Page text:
Primers and probes for use in the TaqMan method have been described previously . The real-time PCRs were carried out in a 25 μl volume using a 96-well plate format. Components for real-time PCR were purchased from Applied Biosystems (Warrington, UK) apart from primers and probes which came from MWG Biotech (Milton Keynes, UK). Each PCR well contained reaction buffer, 5 mM MgCl2, 200 μM dNTPs (including dUTP), 300 nM each primer, 200 nM probe and 0.02 U/μl enzyme (Amplitaq Gold). Reactions were carried out and fluorescence detected on a GeneAmp 5700 system (Applied Biosystems, Warrington, Cheshire, UK). For each sample a replicate was run omitting the reverse transcription step and a template negative control was run for each primer/probe combination. The quantity of each measured cDNA was then expressed relative to the internal standard luciferase cDNA in the same sample. This method allows direct comparison of expression levels per testis between different samples .
In situ hybridisation and histology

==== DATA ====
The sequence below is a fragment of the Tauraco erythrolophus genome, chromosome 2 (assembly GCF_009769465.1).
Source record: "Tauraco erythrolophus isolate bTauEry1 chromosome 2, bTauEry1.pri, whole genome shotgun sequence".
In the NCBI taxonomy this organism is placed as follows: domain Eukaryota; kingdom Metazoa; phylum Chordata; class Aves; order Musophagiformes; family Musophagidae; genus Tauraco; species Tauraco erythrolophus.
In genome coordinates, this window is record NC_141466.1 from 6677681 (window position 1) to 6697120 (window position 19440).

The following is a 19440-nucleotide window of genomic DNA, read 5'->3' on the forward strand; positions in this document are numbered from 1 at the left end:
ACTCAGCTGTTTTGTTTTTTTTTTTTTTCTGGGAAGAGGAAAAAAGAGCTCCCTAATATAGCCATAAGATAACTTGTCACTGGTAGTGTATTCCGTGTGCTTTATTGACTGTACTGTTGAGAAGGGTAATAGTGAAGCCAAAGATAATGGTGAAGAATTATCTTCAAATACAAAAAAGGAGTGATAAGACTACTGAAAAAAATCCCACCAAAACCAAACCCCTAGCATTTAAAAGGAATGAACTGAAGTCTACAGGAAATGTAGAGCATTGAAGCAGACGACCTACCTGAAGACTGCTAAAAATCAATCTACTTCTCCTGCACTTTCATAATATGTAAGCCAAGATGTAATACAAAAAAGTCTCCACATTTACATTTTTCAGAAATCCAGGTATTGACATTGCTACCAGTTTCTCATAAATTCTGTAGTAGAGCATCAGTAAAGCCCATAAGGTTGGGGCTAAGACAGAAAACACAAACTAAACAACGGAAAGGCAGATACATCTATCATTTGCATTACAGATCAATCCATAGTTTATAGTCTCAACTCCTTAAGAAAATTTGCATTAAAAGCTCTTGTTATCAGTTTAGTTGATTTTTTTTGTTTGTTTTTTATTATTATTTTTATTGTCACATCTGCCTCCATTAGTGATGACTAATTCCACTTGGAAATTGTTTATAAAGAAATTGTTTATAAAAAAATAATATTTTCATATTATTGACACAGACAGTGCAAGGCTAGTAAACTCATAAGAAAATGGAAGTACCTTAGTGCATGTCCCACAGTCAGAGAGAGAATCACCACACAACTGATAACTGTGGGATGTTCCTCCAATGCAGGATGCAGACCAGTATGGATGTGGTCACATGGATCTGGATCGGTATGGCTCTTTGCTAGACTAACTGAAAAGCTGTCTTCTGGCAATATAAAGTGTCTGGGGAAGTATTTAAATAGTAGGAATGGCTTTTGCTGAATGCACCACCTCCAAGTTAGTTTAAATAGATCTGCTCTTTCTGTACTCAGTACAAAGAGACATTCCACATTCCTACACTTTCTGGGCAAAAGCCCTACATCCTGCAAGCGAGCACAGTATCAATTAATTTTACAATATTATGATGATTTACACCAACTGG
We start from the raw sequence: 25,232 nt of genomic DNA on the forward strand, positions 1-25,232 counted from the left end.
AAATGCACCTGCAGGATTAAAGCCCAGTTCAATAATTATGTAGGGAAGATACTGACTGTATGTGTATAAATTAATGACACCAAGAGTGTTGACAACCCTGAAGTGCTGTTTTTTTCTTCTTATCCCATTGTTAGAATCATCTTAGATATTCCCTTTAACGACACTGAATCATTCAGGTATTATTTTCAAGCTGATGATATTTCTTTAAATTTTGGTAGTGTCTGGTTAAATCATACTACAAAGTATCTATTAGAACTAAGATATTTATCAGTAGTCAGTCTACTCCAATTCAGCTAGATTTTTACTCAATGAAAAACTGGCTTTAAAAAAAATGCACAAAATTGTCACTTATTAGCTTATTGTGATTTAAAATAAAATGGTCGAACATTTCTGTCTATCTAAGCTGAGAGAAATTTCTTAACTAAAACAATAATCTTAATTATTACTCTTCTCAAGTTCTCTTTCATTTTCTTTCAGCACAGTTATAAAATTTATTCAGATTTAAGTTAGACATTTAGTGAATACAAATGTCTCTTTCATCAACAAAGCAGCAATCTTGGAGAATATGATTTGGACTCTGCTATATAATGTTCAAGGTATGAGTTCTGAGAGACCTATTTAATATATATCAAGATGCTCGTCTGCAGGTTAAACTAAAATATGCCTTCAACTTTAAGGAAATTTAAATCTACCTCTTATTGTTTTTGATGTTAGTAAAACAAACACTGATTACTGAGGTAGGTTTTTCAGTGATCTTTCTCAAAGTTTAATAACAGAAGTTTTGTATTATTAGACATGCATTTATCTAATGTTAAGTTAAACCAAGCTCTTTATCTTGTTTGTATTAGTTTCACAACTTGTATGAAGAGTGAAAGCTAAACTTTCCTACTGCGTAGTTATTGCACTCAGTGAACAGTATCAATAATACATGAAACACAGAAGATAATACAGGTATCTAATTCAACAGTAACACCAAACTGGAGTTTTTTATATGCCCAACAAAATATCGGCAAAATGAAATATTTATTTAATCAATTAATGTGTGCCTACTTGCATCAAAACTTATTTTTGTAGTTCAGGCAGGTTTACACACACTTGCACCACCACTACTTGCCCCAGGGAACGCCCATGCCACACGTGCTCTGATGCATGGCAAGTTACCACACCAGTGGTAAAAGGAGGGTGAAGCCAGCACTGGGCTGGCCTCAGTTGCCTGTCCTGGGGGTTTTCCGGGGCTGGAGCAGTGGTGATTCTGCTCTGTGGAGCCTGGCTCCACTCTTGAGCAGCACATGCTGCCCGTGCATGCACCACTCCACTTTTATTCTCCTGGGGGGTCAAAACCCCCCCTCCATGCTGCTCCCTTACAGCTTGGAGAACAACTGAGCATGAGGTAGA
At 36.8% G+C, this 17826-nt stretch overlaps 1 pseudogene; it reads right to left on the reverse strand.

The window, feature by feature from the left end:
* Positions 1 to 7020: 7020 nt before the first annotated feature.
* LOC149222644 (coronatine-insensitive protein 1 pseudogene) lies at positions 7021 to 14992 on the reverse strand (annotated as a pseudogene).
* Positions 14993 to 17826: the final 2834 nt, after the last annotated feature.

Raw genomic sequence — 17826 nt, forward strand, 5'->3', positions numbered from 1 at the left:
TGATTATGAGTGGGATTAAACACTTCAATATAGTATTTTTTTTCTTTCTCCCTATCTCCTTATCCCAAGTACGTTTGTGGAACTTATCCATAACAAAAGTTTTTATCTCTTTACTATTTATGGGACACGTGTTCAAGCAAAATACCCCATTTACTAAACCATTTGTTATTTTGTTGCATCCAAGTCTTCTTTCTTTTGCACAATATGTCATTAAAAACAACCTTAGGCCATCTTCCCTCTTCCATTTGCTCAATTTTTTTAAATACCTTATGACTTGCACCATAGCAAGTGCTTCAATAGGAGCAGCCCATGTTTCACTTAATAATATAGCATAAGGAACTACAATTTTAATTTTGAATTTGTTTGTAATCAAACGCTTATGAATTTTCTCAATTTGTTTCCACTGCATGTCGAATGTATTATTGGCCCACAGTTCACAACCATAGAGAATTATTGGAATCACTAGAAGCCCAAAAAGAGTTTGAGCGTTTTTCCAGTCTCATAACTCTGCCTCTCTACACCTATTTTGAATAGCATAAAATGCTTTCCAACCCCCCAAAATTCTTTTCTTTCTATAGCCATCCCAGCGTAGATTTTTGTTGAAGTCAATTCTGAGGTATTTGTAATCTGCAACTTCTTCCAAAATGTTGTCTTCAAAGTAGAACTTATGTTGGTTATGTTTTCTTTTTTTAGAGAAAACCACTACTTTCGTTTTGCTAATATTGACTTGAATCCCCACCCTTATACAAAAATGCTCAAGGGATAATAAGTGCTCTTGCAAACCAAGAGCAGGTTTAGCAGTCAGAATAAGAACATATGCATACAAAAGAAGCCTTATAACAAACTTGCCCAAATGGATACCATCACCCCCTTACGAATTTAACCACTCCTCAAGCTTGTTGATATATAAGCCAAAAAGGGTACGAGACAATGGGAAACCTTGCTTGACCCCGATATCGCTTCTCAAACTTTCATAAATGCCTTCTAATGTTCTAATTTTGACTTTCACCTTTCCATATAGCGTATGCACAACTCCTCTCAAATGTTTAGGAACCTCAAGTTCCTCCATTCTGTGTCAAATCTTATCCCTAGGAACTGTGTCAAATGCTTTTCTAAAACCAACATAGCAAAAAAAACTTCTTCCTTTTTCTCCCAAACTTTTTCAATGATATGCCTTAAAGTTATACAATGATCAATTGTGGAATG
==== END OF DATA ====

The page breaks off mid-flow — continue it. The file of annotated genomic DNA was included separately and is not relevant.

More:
Testes from adult GnRH-null mice and GnRH-null mice treated with hCG were fixed in Bouins and prepared for in situ hybridisation as described previously . In situ probes for 3βHSD type VI and PGD-synthetase were produced as described previously [1, 18]. Sense and antisense cRNA probes were prepared using T3 and T7 polymerase and were labelled with [35S]dUTP. Tissue sections (7 μm and at least four sections per animal) were hybridised overnight at 60°C with probe (100,000 c.p.m./μL) in hybridisation buffer (50% deionized formamide, 10% dextran sulphate, 50 mM dithiothreitol, 500 μg/mL DNA from calf thymus, 1 × Denhardt's solution, 20 mM Tris/HCl, pH8.0, 5 mM EDTA, 10 mM sodium phosphate, pH 6.8). Following hybridisation, slides were washed, dehydrated and allowed to air dry. Autoradiography was carried out using Ilford K5 emulsion (Ilford, Cheshire, UK) and the slides were stained with Mayer's haematoxylin and eosin (Merck Ltd, Leicestershire, UK).